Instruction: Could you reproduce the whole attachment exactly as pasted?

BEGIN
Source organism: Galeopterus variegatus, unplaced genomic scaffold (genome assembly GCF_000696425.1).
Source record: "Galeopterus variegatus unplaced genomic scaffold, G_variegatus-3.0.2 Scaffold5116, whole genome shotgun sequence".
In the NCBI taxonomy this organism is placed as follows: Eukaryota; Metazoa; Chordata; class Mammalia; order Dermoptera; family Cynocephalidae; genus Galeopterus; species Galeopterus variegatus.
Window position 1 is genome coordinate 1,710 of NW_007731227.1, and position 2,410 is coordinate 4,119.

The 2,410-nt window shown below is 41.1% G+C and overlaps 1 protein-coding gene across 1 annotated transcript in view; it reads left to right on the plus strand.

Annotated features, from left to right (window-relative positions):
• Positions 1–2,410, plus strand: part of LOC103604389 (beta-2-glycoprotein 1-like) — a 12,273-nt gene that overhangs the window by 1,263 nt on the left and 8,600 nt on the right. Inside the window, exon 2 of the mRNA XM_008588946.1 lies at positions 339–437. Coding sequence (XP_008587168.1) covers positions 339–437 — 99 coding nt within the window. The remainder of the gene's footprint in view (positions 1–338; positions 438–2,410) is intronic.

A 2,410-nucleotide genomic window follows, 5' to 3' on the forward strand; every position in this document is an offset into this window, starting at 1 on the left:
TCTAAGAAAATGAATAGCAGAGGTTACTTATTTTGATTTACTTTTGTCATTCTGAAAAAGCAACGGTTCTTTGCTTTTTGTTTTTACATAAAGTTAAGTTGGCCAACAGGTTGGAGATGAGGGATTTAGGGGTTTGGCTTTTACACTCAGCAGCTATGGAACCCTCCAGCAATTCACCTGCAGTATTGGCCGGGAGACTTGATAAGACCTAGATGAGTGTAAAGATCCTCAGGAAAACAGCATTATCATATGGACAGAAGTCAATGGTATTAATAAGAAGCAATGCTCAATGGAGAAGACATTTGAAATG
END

Source organism: Galeopterus variegatus, unplaced genomic scaffold (genome assembly GCF_000696425.1).
Source record: "Galeopterus variegatus unplaced genomic scaffold, G_variegatus-3.0.2 Scaffold5116, whole genome shotgun sequence".
In the NCBI taxonomy this organism is placed as follows: Eukaryota; Metazoa; Chordata; class Mammalia; order Dermoptera; family Cynocephalidae; genus Galeopterus; species Galeopterus variegatus.
Window position 1 is genome coordinate 1,710 of NW_007731227.1, and position 2,410 is coordinate 4,119.

The 2,410-nt window shown below is 41.1% G+C and overlaps 1 protein-coding gene across 1 annotated transcript in view; it reads left to right on the plus strand.

Annotated features, from left to right (window-relative positions):
• Positions 1–2,410, plus strand: part of LOC103604389 (beta-2-glycoprotein 1-like) — a 12,273-nt gene that overhangs the window by 1,263 nt on the left and 8,600 nt on the right. Inside the window, exon 2 of the mRNA XM_008588946.1 lies at positions 339–437. Coding sequence (XP_008587168.1) covers positions 339–437 — 99 coding nt within the window. The remainder of the gene's footprint in view (positions 1–338; positions 438–2,410) is intronic.

A 2,410-nucleotide genomic window follows, 5' to 3' on the forward strand; every position in this document is an offset into this window, starting at 1 on the left:
TCTAAGAAAATGAATAGCAGAGGTTACTTATTTTGATTTACTTTTGTCATTCTGAAAAAGCAACGGTTCTTTGCTTTTTGTTTTTACATAAAGTTAAGTTGGCCAACAGGTTGGAGATGAGGGATTTAGGGGTTTGGCTTTTACACTCAGCAGCTATGGAACCCTCCAGCAATTCACCTGCAGTATTGGCCGGGAGACTTGATAAGACCTAGATGAGTGTAAAGATCCTCAGGAAAACAGCATTATCATATGGACAGAAGTCAATGGTATTAATAAGAAGCAATGCTCAATGGAGAAGACATTTGAAATG